The central premise of Writing for Emotional Impact is probably best exemplified by Karl Iglesias' description of The Emotion Palette. "Just as the painter adds a particular touch of color to the canvas for emotional impact, the writer does the same with words. … Instead of words on your palette, you have emotions—the character’s emotions (anger, fear, joy, confusion) and the reader’s emotions (curiosity, anticipation, tension, surprise). You craft a scene by knowing what the character will feel in the scene and add these emotions to the palette. Then, knowing what emotional responses you want the reader to have, you figure out the techniques you’ll use. The key to building a fascinating scene is to jump around the palette for each beat."
Story is fueled by desire. As Truby points out, drama is not "I think, therefore I am" but rather "I desire, therefore I am." This desire becomes the external spine of the story, driving all action. Without this fuel there is no story movement.
Story is driven by desire. But desire alone isn't enough to create engagement. Desire unchallenged isn't interesting. It's only when desire is met with conflict that things get interesting. Because it's only when there's push-back that there's uncertainty. And there's no element more important to engagement and drama than uncertainty.
When does a chess game become boring? The moment you know who will win. In fact, oftentimes the players will simply restart the game right then and there. What's changed? There's no longer any uncertainty. Uncertainty is a driving element of story engagement. And it's at the heart of suspense. But uncertainty alone isn't enough to create suspense. So, what is suspense? Or maybe a more helpful question: How do we create suspense?
How will creating empathy for your characters make your stories stronger, more engaging, and more immersive?
Here's a sad, hard psychological truth: at the end of the day, we don't actually care what happens to those with whom we can't identify. And if we can't empathize or identify with your story's main character, we won't actually care how your story turns out.
In Storytelling, as in all things, the map is not the territory. When we strive for a storytelling toolbox full of models and paradigms, we're not intending to (nor could we ever hope to) capture the true essence of storytelling. Just as the map can never contain as much detail as the territory (otherwise it would *become* the territory) the true essence (and detail) of storytelling can only be captured in stories themselves. All models are broken; some are useful.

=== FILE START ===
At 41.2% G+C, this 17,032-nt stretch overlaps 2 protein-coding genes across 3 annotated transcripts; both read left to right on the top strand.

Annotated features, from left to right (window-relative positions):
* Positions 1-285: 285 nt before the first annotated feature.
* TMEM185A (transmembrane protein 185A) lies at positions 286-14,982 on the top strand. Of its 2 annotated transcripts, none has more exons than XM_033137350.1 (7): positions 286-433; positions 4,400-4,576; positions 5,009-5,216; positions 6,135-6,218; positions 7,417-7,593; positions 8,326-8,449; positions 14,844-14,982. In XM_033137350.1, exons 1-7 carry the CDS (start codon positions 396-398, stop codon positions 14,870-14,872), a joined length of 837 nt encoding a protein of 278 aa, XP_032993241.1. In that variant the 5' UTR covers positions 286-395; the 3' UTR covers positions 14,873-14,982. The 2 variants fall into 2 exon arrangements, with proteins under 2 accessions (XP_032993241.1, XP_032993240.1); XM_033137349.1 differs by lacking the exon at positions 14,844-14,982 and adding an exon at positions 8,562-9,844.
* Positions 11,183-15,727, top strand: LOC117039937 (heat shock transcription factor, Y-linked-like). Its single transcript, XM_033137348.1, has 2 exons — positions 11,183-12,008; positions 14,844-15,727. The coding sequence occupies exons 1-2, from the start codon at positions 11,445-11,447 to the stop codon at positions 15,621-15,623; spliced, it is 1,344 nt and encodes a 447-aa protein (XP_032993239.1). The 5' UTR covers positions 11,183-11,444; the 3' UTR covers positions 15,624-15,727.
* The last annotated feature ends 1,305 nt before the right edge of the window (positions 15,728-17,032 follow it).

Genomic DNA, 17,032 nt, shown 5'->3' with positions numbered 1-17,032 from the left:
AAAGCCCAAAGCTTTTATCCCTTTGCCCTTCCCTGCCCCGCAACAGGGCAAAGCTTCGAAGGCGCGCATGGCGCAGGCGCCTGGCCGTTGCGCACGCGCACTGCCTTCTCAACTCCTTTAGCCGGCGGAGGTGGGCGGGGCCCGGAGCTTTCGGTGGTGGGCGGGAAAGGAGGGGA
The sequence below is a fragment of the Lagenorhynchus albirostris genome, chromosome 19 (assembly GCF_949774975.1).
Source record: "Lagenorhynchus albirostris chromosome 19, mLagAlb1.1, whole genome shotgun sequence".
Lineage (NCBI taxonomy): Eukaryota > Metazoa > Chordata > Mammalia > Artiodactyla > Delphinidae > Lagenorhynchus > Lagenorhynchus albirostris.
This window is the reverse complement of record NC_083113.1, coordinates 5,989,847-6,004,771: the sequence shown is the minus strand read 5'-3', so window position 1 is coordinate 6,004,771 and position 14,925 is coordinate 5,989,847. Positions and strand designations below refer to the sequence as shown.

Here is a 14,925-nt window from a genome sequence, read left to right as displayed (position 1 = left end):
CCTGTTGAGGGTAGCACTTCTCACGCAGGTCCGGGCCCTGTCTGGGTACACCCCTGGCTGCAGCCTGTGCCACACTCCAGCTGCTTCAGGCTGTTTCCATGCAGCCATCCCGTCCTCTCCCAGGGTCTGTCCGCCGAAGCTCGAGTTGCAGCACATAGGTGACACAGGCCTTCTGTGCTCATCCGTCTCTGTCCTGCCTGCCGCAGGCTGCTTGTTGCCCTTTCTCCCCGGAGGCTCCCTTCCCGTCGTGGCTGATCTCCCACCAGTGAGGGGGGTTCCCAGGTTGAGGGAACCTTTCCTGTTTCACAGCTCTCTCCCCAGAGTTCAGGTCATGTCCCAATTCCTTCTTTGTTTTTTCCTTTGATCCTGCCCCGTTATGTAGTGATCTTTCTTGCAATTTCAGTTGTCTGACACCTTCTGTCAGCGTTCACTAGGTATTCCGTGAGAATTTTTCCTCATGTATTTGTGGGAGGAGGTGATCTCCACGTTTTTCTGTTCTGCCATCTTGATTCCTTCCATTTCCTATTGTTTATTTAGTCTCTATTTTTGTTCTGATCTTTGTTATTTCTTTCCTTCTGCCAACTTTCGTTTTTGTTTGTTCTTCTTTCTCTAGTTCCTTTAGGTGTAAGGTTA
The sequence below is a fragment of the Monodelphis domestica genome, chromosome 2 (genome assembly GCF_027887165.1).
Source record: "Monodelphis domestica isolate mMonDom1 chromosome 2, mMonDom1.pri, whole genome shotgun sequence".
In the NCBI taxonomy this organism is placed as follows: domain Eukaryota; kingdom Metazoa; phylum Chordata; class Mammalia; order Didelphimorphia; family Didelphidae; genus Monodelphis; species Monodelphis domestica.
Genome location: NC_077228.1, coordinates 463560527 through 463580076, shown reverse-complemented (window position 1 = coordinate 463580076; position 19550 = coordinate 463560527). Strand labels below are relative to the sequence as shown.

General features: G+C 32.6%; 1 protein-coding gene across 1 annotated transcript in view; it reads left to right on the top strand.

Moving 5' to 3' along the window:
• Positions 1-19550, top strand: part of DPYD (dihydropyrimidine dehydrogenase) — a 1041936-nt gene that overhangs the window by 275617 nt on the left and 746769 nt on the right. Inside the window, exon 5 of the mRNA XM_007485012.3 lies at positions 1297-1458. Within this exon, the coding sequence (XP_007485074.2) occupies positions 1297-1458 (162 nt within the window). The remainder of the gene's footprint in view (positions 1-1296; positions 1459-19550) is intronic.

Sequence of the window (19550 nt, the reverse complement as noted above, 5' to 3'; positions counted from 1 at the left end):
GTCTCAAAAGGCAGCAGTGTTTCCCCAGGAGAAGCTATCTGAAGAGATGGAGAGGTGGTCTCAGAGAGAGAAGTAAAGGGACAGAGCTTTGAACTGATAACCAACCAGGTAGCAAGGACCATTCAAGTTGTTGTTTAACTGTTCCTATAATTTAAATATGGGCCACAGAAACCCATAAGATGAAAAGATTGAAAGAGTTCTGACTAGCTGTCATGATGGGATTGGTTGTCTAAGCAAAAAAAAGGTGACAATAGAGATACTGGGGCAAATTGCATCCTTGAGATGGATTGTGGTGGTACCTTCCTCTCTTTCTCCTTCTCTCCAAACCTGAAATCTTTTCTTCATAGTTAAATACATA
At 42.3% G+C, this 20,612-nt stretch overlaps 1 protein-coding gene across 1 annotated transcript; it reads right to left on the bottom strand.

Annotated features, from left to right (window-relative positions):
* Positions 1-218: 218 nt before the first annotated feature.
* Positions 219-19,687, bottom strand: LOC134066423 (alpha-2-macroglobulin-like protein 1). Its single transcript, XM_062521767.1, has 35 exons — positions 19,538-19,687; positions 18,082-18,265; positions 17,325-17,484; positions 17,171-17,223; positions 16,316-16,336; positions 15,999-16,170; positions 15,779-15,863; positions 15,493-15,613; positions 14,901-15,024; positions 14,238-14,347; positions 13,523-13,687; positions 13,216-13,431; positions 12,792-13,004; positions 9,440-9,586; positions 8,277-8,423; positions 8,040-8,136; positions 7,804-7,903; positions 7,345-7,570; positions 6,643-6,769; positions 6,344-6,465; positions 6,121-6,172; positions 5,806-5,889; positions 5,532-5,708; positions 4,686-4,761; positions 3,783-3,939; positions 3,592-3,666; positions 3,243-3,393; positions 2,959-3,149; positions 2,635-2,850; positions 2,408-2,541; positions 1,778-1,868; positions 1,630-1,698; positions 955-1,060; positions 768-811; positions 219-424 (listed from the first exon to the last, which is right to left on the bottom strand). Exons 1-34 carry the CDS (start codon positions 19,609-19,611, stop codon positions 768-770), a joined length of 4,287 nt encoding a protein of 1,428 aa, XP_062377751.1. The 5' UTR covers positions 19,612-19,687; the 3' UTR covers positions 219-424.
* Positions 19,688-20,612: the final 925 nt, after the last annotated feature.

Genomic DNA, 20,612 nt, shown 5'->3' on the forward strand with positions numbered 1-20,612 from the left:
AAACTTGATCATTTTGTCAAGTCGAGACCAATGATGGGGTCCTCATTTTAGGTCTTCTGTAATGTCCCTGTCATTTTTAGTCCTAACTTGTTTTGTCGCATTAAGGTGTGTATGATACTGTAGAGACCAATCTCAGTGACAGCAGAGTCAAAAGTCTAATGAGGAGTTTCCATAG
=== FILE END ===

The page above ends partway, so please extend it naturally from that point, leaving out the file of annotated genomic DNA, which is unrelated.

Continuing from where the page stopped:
We previously discussed the two jobs of a good story: keep the audience interested, and change the audience's perception of either themselves or the world. Let's dive into the realm of our thematic tools by looking at that second goal. It's no easy task to give the audience "brand new eyes". What does that even mean, exactly?
Let's enter the realm of our dramatic tools. How do we keep the reader or audience member interested? What does it look like to be interested? To start, when you're interested your attention is engaged. You're actively participating. From a high-level, it means you're either curious or concerned with what lies before you. Both states imply an informational deficit of some sort. You have enough information to know that you're lacking information (which is substantially different from merely lacking information without knowing you're lacking information). You have a desire to "figure it out" and fill in that missing or uncertain information.
We can't hope to craft a toolbox meant to help us write good stories if we can't define what a good story is. And though it's an ambitious and endlessly debatable question, I'm going to propose a rather simple answer. We can define whether a story is "good" from a utilitarian viewpoint: does the story accomplish its job? I propose that a story has two primary jobs.
So how did we get here? Eventually the more analytical of the storytellers have spent enough time thinking about story that they usually unwittingly (or intentionally) develop a paradigm and perspective of their own. Sometimes the paradigm is built on others and might even use the nomenclature of others. But the truth is that when you write books, you're most often looking to sell books. And if you want to write and package a "new" storytelling theory, you'll need "new" terms for "new" insights. There exists, then, a natural incentive to creative "new" paradigms that generally don't admit to standing on the shoulders of giants.